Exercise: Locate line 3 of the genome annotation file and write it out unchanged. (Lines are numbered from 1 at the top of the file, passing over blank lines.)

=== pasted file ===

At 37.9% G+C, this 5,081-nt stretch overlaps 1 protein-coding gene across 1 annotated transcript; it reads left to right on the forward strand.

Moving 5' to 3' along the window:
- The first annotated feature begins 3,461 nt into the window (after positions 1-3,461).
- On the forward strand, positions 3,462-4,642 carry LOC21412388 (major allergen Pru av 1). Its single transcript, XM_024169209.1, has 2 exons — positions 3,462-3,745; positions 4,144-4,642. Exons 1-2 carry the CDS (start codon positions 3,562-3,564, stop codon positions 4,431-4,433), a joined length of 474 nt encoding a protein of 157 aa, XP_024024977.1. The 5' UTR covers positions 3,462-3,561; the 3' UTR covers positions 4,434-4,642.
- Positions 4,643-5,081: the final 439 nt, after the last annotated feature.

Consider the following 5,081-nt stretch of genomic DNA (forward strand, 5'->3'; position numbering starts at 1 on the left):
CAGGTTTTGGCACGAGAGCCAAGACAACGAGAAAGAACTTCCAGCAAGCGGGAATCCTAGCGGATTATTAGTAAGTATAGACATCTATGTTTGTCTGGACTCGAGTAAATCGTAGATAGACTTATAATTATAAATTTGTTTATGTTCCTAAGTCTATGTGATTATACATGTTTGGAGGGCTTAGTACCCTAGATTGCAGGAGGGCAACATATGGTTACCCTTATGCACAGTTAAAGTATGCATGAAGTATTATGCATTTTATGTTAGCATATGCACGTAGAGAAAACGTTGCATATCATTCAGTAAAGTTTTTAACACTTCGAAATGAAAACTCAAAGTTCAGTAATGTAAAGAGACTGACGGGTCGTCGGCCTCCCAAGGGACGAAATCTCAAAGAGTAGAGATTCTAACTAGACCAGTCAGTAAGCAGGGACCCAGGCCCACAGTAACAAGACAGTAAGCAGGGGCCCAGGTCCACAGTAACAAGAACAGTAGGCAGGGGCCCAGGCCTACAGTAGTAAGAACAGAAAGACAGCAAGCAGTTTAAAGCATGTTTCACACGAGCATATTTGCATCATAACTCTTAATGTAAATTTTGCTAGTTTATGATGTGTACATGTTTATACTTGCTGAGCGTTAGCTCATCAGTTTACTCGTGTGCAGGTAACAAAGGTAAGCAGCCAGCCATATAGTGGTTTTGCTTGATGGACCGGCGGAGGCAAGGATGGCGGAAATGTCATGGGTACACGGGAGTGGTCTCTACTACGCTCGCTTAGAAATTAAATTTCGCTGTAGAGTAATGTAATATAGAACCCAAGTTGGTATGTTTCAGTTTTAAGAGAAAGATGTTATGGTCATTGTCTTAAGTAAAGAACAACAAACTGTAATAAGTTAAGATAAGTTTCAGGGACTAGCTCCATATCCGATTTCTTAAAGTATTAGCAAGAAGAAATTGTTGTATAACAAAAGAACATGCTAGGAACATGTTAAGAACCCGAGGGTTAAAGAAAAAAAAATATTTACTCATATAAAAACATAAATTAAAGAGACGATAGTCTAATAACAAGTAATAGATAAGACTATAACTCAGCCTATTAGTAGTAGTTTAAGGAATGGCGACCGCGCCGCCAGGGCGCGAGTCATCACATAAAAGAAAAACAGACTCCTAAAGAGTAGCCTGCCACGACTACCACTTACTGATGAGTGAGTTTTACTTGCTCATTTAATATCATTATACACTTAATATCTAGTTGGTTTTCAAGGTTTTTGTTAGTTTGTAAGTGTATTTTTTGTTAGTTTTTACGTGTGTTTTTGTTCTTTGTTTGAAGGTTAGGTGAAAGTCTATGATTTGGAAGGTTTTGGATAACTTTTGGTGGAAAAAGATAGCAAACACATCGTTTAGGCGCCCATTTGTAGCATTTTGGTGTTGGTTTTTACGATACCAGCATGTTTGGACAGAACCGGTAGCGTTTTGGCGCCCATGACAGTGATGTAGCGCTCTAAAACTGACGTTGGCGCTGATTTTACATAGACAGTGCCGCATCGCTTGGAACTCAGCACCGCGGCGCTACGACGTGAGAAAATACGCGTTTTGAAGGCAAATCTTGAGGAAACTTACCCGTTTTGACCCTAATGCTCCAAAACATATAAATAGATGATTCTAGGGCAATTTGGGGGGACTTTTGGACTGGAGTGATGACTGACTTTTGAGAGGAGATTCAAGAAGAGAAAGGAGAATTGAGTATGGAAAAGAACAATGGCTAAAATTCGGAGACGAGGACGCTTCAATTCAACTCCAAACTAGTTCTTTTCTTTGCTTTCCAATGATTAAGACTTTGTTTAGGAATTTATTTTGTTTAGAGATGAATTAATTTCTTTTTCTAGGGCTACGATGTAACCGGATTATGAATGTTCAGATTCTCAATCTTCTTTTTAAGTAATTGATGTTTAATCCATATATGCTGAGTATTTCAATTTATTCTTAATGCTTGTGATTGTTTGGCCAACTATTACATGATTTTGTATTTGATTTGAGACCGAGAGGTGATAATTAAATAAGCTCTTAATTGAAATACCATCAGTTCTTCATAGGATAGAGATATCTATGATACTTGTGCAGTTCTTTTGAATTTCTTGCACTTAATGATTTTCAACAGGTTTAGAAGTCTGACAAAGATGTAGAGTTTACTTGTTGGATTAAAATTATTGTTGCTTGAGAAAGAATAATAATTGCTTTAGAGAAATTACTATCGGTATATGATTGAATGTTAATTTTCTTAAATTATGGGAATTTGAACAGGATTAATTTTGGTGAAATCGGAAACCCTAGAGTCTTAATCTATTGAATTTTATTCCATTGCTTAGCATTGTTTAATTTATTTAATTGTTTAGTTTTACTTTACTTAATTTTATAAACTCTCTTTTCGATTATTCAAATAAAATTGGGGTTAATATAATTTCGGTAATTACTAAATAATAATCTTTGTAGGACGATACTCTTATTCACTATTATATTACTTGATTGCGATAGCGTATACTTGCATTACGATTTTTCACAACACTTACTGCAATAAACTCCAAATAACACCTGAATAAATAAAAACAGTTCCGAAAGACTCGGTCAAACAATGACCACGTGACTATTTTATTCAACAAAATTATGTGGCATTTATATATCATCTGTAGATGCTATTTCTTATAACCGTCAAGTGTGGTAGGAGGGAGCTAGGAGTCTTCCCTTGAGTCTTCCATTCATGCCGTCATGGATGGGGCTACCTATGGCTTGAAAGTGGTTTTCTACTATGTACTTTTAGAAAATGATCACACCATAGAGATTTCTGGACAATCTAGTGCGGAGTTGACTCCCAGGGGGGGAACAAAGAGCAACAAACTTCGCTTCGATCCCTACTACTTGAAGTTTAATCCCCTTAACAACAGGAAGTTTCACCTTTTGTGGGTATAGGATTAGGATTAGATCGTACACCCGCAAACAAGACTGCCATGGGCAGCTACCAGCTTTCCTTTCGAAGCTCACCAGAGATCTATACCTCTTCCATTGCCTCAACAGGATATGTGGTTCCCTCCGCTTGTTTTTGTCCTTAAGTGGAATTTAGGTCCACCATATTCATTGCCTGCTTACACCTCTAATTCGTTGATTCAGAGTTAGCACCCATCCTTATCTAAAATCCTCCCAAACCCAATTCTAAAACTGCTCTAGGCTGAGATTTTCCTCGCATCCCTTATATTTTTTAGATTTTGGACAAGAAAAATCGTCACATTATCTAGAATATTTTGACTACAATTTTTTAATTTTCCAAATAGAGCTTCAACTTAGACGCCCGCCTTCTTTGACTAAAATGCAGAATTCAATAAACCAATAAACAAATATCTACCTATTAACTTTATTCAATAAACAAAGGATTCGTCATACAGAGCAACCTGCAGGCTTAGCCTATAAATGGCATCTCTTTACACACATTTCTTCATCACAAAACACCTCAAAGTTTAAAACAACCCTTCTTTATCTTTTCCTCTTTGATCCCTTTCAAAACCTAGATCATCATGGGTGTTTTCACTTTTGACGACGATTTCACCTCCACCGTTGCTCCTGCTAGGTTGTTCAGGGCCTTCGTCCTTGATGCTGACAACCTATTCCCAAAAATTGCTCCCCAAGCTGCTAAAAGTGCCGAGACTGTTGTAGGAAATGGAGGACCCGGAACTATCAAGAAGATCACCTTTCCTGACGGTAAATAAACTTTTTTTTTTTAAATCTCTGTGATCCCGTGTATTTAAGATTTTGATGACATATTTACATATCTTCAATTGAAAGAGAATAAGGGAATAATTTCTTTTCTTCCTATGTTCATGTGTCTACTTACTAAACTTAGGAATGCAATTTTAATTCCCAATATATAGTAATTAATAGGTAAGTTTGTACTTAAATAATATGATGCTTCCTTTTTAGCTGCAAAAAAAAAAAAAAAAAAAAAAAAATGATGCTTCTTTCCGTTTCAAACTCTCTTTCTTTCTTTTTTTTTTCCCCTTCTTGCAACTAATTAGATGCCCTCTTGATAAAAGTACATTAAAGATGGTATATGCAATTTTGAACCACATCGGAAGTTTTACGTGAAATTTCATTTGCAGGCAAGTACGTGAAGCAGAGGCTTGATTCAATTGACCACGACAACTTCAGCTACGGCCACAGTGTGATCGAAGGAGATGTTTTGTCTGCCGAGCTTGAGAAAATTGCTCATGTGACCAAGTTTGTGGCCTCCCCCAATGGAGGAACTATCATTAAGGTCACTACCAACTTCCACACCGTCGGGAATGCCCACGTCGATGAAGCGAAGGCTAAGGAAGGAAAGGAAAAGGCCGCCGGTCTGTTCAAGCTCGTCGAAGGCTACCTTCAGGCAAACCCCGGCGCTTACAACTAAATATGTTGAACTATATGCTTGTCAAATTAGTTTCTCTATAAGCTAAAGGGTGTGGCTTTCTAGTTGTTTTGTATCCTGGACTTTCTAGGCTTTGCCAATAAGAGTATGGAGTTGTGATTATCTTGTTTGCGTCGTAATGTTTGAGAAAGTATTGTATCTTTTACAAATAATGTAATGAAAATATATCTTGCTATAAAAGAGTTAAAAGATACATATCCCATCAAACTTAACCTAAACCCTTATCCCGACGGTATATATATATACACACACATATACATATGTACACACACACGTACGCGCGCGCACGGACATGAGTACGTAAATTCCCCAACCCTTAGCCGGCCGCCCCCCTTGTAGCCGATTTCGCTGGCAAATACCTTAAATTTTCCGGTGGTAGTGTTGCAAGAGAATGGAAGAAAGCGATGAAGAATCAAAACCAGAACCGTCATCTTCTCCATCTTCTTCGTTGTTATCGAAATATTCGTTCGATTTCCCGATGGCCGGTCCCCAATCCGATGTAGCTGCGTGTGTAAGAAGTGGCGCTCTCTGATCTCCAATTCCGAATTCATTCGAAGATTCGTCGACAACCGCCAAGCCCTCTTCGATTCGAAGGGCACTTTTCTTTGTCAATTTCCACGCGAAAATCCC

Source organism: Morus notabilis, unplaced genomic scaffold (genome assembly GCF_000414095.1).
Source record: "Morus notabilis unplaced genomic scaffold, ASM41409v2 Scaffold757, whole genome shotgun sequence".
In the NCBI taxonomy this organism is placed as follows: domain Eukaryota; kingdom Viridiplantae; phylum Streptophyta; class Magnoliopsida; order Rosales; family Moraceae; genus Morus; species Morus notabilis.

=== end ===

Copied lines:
- The first annotated feature begins 3,461 nt into the window (after positions 1-3,461).